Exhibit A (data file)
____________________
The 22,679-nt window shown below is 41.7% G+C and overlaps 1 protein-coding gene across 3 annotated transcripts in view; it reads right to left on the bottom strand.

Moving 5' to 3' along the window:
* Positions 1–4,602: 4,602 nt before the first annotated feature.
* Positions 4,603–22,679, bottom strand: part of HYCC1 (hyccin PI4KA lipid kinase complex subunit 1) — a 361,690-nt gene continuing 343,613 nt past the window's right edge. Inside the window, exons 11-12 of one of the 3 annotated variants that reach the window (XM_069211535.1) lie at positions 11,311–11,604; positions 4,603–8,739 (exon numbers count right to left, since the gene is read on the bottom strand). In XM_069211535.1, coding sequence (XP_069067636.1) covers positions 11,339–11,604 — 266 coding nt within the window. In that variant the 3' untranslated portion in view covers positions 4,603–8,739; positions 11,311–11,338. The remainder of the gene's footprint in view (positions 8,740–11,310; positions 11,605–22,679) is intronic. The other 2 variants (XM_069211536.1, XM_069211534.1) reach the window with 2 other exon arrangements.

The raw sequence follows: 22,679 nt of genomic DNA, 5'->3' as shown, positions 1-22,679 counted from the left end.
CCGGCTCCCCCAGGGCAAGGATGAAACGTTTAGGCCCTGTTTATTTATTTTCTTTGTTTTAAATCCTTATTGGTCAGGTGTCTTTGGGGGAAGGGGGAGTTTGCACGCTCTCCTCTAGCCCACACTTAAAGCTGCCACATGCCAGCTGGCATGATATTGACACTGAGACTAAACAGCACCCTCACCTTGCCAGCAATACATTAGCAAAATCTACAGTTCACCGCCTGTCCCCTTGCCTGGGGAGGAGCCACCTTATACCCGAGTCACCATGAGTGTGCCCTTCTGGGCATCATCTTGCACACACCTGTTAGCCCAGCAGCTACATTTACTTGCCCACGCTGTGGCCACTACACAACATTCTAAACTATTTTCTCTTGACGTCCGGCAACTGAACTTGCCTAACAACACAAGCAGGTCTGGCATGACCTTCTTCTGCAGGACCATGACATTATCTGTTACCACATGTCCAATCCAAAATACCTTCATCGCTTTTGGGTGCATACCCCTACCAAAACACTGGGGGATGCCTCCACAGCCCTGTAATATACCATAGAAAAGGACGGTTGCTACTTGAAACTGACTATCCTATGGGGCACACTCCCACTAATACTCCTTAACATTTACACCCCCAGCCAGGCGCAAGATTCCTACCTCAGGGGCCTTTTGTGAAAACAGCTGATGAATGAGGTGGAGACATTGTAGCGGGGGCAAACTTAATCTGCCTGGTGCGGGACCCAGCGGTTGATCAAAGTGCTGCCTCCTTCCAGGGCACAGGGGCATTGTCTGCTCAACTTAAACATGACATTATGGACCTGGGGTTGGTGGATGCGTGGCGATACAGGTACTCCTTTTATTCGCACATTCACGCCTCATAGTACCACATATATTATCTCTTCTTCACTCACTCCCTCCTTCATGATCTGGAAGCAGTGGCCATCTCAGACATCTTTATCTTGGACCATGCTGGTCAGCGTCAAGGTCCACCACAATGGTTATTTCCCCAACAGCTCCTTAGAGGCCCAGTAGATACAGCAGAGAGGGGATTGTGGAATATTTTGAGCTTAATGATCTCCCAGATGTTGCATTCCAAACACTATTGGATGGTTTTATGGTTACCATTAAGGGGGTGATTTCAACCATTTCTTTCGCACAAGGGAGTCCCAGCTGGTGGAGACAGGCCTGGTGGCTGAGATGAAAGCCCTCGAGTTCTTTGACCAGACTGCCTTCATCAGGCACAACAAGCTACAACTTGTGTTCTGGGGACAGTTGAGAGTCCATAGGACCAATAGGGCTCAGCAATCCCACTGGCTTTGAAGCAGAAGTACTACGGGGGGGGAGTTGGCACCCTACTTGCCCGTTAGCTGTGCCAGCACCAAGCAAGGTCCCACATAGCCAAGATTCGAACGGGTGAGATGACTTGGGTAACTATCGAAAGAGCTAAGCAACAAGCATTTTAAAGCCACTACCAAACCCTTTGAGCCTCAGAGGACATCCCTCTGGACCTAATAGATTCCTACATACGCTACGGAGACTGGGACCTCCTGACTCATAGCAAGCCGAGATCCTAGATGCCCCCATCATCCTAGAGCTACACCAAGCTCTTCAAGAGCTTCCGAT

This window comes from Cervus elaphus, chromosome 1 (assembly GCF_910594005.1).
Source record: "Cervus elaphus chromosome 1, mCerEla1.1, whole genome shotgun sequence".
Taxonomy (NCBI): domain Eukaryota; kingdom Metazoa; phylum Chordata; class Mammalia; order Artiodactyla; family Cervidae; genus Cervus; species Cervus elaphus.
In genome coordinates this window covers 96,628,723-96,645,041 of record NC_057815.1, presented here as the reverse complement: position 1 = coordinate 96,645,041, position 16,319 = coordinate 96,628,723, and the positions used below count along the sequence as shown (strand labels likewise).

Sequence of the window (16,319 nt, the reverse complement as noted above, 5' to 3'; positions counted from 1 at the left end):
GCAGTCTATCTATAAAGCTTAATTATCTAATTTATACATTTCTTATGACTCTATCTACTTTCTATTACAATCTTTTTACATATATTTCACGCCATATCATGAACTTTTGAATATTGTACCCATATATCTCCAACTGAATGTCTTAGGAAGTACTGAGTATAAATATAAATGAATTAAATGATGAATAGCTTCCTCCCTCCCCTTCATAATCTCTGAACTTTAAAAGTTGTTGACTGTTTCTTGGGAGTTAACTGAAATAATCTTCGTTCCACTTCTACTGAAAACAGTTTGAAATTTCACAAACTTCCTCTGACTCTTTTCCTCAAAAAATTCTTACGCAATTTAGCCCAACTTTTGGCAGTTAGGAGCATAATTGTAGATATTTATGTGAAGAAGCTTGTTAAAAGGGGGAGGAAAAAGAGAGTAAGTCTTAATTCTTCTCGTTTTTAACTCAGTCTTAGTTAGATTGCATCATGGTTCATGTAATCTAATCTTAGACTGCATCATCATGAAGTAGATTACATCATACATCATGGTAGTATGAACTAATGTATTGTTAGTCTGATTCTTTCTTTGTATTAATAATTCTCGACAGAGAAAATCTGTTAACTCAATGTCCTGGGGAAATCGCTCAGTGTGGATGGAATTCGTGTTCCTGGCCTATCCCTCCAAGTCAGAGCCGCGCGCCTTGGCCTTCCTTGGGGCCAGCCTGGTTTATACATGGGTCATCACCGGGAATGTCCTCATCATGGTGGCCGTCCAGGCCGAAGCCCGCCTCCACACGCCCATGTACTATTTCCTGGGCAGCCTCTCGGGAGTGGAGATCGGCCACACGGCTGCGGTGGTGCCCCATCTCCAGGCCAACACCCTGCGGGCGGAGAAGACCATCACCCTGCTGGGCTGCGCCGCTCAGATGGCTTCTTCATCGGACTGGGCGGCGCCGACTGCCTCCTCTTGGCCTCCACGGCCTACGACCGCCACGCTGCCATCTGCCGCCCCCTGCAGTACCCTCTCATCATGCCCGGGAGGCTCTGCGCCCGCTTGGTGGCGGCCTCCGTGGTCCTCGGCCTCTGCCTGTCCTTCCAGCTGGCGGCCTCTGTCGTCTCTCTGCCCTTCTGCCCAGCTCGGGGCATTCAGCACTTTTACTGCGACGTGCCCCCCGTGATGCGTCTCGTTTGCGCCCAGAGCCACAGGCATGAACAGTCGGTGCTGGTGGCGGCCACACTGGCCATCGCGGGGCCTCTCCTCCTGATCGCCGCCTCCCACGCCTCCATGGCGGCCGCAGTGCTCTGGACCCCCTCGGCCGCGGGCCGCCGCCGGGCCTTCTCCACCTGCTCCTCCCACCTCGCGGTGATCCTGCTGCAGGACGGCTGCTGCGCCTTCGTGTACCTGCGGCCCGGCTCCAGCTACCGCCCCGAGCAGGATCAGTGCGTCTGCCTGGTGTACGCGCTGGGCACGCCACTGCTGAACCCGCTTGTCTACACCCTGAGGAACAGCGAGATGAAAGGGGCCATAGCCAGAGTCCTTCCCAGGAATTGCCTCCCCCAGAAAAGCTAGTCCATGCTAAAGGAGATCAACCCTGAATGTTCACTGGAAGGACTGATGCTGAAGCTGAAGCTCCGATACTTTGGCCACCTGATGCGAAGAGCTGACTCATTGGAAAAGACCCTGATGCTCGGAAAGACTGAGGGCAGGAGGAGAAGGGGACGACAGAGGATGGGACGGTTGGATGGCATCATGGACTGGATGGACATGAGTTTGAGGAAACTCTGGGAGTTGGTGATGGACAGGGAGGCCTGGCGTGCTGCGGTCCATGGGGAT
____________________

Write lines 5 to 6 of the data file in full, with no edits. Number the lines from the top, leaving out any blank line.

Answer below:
The raw sequence follows: 22,679 nt of genomic DNA, 5'->3' as shown, positions 1-22,679 counted from the left end.
CCGGCTCCCCCAGGGCAAGGATGAAACGTTTAGGCCCTGTTTATTTATTTTCTTTGTTTTAAATCCTTATTGGTCAGGTGTCTTTGGGGGAAGGGGGAGTTTGCACGCTCTCCTCTAGCCCACACTTAAAGCTGCCACATGCCAGCTGGCATGATATTGACACTGAGACTAAACAGCACCCTCACCTTGCCAGCAATACATTAGCAAAATCTACAGTTCACCGCCTGTCCCCTTGCCTGGGGAGGAGCCACCTTATACCCGAGTCACCATGAGTGTGCCCTTCTGGGCATCATCTTGCACACACCTGTTAGCCCAGCAGCTACATTTACTTGCCCACGCTGTGGCCACTACACAACATTCTAAACTATTTTCTCTTGACGTCCGGCAACTGAACTTGCCTAACAACACAAGCAGGTCTGGCATGACCTTCTTCTGCAGGACCATGACATTATCTGTTACCACATGTCCAATCCAAAATACCTTCATCGCTTTTGGGTGCATACCCCTACCAAAACACTGGGGGATGCCTCCACAGCCCTGTAATATACCATAGAAAAGGACGGTTGCTACTTGAAACTGACTATCCTATGGGGCACACTCCCACTAATACTCCTTAACATTTACACCCCCAGCCAGGCGCAAGATTCCTACCTCAGGGGCCTTTTGTGAAAACAGCTGATGAATGAGGTGGAGACATTGTAGCGGGGGCAAACTTAATCTGCCTGGTGCGGGACCCAGCGGTTGATCAAAGTGCTGCCTCCTTCCAGGGCACAGGGGCATTGTCTGCTCAACTTAAACATGACATTATGGACCTGGGGTTGGTGGATGCGTGGCGATACAGGTACTCCTTTTATTCGCACATTCACGCCTCATAGTACCACATATATTATCTCTTCTTCACTCACTCCCTCCTTCATGATCTGGAAGCAGTGGCCATCTCAGACATCTTTATCTTGGACCATGCTGGTCAGCGTCAAGGTCCACCACAATGGTTATTTCCCCAACAGCTCCTTAGAGGCCCAGTAGATACAGCAGAGAGGGGATTGTGGAATATTTTGAGCTTAATGATCTCCCAGATGTTGCATTCCAAACACTATTGGATGGTTTTATGGTTACCATTAAGGGGGTGATTTCAACCATTTCTTTCGCACAAGGGAGTCCCAGCTGGTGGAGACAGGCCTGGTGGCTGAGATGAAAGCCCTCGAGTTCTTTGACCAGACTGCCTTCATCAGGCACAACAAGCTACAACTTGTGTTCTGGGGACAGTTGAGAGTCCATAGGACCAATAGGGCTCAGCAATCCCACTGGCTTTGAAGCAGAAGTACTACGGGGGGGGAGTTGGCACCCTACTTGCCCGTTAGCTGTGCCAGCACCAAGCAAGGTCCCACATAGCCAAGATTCGAACGGGTGAGATGACTTGGGTAACTATCGAAAGAGCTAAGCAACAAGCATTTTAAAGCCACTACCAAACCCTTTGAGCCTCAGAGGACATCCCTCTGGACCTAATAGATTCCTACATACGCTACGGAGACTGGGACCTCCTGACTCATAGCAAGCCGAGATCCTAGATGCCCCCATCATCCTAGAGCTACACCAAGCTCTTCAAGAGCTTCCGAT